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Lithuania offers coronavirus assistance to Estonia

Prime Minister of Lithuania Ingrida Simonyte.
Prime Minister of Lithuania Ingrida Simonyte. Source: The Office of the Government of the Republic of Lithuania.

Lithuania has offered its assistance to Estonia, as the country is in a dire coronavirus situation, and is awaiting a response on how it could help, Lithuanian Prime Minister Ingrida Simonyte said on Wednesday.

"We have said that we stand ready to assist, and we are now just waiting for our Estonian colleagues to indicate any specific needs we could help with," she told journalists at parliament.

In her words, Lithuania would send a team of medics to Estonia but is now awaiting a response on how it could help. Simonyte also confirmed that Foreign Minister Gabrielius Landsbergis had left for Estonia.

"Perhaps we could send a team of medics or take any other steps but, first of all, we need to learn from the Estonians what they would need the most from us. We have informed them and we are ready to provide assistance," the head of government said.

Later on Wednesday afternoon, Simonyte tweeted: "We are now working on specific means and measures to provide the best possible assistance to our Estonian friends."

Latvian PM: Latvia could help Estonia deal with COVID-19 crisis

On Tuesday, Latvian Prime Minister Krisjanis Karins also offered help to Estonia.

Speaking during a joint meeting of the government and the Crisis Management Council on Tuesday he urged those present at the meeting to consider offering Estonia assistance in tackling the COVID-19 crisis.

"If Estonia cannot cope with all of that, we could offer them help. We have more COVID-19 beds than patients," said Karins.

He did not elaborate on how exactly Latvia could help Estonia.

ERR News asked the Latvian Prime Minister's Office if the proposal had been made officially and what help could be offered.

A spokesperson said: "Latvia solidarizes with Estonia in its fight against the pandemic and would be ready to support our northern neighbors by providing treatment to Covid-19 patients who would require hospitalization. The possibility to support Estonia, if need arises, has been communicated by Prime Minister, Ministers of Health and Foreign Affairs through appropriate channels."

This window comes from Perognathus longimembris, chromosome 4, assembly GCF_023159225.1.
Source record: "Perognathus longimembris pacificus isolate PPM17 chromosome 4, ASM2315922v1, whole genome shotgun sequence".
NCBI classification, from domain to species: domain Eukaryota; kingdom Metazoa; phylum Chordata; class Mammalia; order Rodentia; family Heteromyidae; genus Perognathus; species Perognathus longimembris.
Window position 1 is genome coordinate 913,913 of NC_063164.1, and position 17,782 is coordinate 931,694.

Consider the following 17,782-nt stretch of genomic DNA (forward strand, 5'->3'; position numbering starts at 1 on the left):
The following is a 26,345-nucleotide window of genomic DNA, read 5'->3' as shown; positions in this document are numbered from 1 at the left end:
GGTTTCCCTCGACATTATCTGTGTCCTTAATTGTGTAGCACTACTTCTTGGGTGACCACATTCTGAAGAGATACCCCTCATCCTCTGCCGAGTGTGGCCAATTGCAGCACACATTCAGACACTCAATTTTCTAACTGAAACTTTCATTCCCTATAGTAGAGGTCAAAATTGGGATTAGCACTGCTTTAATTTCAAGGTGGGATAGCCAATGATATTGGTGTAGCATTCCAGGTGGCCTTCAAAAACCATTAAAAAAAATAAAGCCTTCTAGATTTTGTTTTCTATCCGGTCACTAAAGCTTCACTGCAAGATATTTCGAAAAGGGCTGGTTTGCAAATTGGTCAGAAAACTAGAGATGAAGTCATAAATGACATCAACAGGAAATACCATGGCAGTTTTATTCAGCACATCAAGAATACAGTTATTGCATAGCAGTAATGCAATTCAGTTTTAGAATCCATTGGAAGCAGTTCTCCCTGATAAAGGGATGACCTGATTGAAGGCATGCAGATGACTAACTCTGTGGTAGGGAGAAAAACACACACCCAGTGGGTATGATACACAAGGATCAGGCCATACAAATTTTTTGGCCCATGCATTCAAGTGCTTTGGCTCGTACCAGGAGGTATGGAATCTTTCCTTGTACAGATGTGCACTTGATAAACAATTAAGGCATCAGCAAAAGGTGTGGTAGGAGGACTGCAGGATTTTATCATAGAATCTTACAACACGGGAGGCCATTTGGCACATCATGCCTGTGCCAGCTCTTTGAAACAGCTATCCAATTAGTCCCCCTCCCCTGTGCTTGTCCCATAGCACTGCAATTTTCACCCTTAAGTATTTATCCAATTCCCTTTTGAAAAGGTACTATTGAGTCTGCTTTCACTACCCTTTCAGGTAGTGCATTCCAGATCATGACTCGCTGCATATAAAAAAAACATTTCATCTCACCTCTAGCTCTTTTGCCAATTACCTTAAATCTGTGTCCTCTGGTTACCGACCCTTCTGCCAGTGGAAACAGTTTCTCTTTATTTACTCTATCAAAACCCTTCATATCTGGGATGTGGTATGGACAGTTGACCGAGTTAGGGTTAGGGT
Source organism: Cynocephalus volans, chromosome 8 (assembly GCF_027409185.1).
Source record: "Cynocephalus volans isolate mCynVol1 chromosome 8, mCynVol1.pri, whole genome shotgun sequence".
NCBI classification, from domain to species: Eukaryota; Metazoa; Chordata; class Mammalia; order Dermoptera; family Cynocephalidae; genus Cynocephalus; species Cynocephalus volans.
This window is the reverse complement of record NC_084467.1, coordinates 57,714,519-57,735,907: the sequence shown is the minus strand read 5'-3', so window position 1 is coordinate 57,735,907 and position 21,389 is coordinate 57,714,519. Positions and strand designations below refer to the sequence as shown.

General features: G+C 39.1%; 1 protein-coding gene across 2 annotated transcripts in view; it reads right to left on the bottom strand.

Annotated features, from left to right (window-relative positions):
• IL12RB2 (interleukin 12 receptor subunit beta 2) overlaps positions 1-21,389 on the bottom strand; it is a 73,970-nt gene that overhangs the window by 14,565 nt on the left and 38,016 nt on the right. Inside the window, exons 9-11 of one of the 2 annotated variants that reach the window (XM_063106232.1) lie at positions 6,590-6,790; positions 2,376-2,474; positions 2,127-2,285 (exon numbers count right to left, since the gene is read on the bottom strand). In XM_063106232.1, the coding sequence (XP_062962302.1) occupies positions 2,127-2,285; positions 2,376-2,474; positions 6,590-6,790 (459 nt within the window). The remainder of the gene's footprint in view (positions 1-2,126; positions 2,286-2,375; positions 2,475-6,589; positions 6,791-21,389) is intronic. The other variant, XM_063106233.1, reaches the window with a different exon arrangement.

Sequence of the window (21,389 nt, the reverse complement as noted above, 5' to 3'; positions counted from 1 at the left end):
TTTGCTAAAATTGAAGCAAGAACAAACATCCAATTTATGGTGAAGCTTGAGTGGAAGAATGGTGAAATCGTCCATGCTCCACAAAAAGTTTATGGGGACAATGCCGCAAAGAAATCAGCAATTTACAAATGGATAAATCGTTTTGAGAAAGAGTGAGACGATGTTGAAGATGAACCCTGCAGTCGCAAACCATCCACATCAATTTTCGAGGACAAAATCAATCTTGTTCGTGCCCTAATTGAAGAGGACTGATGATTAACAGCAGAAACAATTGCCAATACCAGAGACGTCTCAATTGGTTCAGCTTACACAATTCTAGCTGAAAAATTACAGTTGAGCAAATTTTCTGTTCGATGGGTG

Urmas Sule, medical chief at the crisis management headquarters of the Estonian Health Board, told Postimees on Tuesday that Estonia did not yet need to send its coronavirus patients to Latvia.

"We're currently handling our practical health care issues locally, but this is a beautiful gesture," he said. "I would like to express my great respect to the Latvian government."

Estonia currently has a 14-day infection rate of 1392.95 per 100,000 inhabitants, which is one of the highest in Europe. In comparison, Latvia's rate is 458 and Lithuania's 238, according to data from the World Health Organization.

Hospitals across the country are reporting to be at, or near, COVID-19 patient limit capacities and many do not have enough staff.

Heath minister: Taking patients to Latvia could be considered if necessary

On Wednesday morning, Minister of Health and Labor Tanel Kiik (Center) said that if Estonia is unable to get the virus under control, the possibility of moving patients to Latvia needs to be considered.

Kiik told newspaper Postimees that at present the Estonian government is focusing on ensuring that Estonian people can be treated at local hospitals.

"For this, the North and South medical headquarters have made big changes to their work, patients have been redistributed between hospitals too," Kiik said.

The minister said that the situation is most critical in North Estonia, where additional medical staff is being sought and the private sector and students involved in the work. 

"As things stand, we do not need the hospitalization of Estonian patients in foreign countries. Of course, this cannot be ruled out in the future if we cannot get the spread of the virus under control. I dare to be so optimistic as to say that the decisions made yesterday combined with the earlier restrictions are sufficient to put infection indicators on a downward path again," Kiik said.

This however means that the need for hospital places will peak in the second half of March and may start declining then after some time.

"When we no longer have such big daily infection indicators anymore, this will gradually begin to have an effect also on the numbers of people needing treatment in hospital," Kiik said.

"The need for hospital treatment will not start declining as fast. If it stabilizes in April, we will manage with our existing healthcare capacity on our own," the minister added.

Editor's note: This article was updated to add quotes from Minister of Health and Labor Tanel Kiik.


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Editor: Helen Wright

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